This type of browning of the foliage is the most common growing problem for arborvitae. It occurs when the tree is grown in an open and unprotected area that is exposed to severe winter conditions. This is common because arborvitae are often used as a windbreak or privacy screen, which means they are often standing on their own and exposed on at least two sides.

Foliage facing south or west is most often affected because foliage that is facing the sun will begin to transpire or lose moisture through the leaves. This moisture loss, combined with severe winter weather, results in browning foliage at the tips of the branches. 

This is compounded by the fact that during extremely cold weather, the ground is frozen, and plant roots can’t take up water to replace what has been lost from the foliage. As a result, it dries and browns and is unlikely to recover. Winter burn does not necessarily indicate the overall death of your tree. In the spring, you can prune back any dead, damaged, or dying foliage, and new growth should appear to replace it, providing that your tree is otherwise healthy. 


A cluster of brown bagworms clinging to an arborvitae branch, their woven cocoons resembling hanging bags. Surrounding them are needle-like leaves, providing a verdant backdrop to their intricate, natural abodes.
Caterpillars and scales can be controlled with methods like removing infected leaves.

Bagworms are a potential arborvitae pest. Signs of bagworms include defoliation and the characteristic two-inch-long “bags” hanging from the tree, just like ornaments. These caterpillars live in silk bags covered with bits of foliage taken from the host plant. Large populations can strip a tree of its foliage and eventually result in plant death. Bagworm adults are most active during May through July.

Male bagworms transform into a moth that seeks out the females for mating. The females never leave their cocoon. If you notice the presence of moths around your arborvitae, then this can be another sign of a bagworm infestation. 

Scale will appear as small, brown, rounded lumps on your plant’s stems and leaves. Pop off these insects with a Q-tip dipped in alcohol. If the infestation of these brown spots has not progressed too far, then remove infected leaves to prevent their spread. 

In more serious cases, you can apply an organic insecticide such as neem oil. Conventional contact insecticides work as well. Parasitic wasps are a natural predator of scale insects and will lay their eggs on the adults. When the larvae emerge, they kill the host insect. Attract these wasps to your garden by growing a variety of umbel flowers like dill and yarrow.   

Depending on where you live, deer and mites can be considered pests as well. In their native habitat, arborvitae provide a food source year-round. Deer may munch on the bottom portion of the trees but rarely cause anything other than cosmetic damage. Mites are common pests that you don’t need to worry about if your tree is thriving.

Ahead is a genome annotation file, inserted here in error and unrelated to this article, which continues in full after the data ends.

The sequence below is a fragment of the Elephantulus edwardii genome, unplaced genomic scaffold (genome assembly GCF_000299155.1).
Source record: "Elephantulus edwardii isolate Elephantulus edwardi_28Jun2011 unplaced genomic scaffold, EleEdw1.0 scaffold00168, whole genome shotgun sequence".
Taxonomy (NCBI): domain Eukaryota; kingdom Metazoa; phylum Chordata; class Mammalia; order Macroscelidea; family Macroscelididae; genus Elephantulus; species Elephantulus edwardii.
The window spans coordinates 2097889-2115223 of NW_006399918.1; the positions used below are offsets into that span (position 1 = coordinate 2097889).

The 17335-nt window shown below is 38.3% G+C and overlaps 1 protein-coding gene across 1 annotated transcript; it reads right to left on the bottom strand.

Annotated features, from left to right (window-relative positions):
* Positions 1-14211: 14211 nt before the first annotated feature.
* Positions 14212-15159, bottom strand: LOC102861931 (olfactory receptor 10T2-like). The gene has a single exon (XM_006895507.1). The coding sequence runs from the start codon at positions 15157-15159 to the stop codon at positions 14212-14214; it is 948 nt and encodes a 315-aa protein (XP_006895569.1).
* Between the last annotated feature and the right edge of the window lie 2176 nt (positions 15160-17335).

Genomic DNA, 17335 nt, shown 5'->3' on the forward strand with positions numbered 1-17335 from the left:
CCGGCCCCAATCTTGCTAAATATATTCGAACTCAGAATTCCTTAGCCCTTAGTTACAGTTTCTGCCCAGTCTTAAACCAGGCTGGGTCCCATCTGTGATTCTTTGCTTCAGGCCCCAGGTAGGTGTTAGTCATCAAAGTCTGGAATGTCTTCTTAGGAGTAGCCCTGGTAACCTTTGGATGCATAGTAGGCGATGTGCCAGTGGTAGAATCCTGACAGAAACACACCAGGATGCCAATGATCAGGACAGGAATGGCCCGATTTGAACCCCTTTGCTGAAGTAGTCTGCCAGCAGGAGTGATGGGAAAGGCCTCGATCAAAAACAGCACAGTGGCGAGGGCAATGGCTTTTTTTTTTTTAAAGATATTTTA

Dried and damaged arborvitae shrubs, their vibrant foliage turned brown, stand in the foreground. Among them, lush green grasses provide a stark contrast. In the blurred background, taller arborvitae trees stand tall, a testament to resilience.
Arborvitae diseases can be managed by using fungicides sparingly while avoiding wet foliage.

Diplodia tip blight is a common fungal disease that affects pines and can also affect other evergreens like fir, spruce, and juniper. The disease is most common in older trees that are under some sort of stress from drought, hail or snow damage, overshading, or compacted soils. The fungus affects current-year shoots and can be identified by the tips of new growth turning brown. If you see cankers in the crooks of branches, this disease has reached an advanced stage. 

When possible, remove infected plant material to remove the fungus from the tree. In extreme cases, you can also use fungicides to treat this blight. Since fungus loves overly wet conditions, a good preventative measure is to avoid wetting the foliage on your trees whenever possible

Frequently Asked Questions

What is the downside of arborvitae?

They can face a variety of pest and disease issues. Young trees need regular care to ensure they can get established in the landscape.

Why are my arborvitae turning brown?

This is likely caused by poor watering practices. Do not let the soil dry out completely or become overly waterlogged or soggy.

How do you stimulate arborvitae growth?

In the spring, fertilize with a high-nitrogen 10-5-5 slow-release fertilizer.

Final Thoughts

Arborvitae makes a great addition to the landscaping by providing structure when used to create a border, fence, or mark a property line. They are also beneficial for the rest of the garden when used as a windbreak.

Whatever your reasons for planting arborvitae, it is a great low-maintenance evergreen. With consistent yearly pruning, they will look stunning in your yard for years or even decades to come.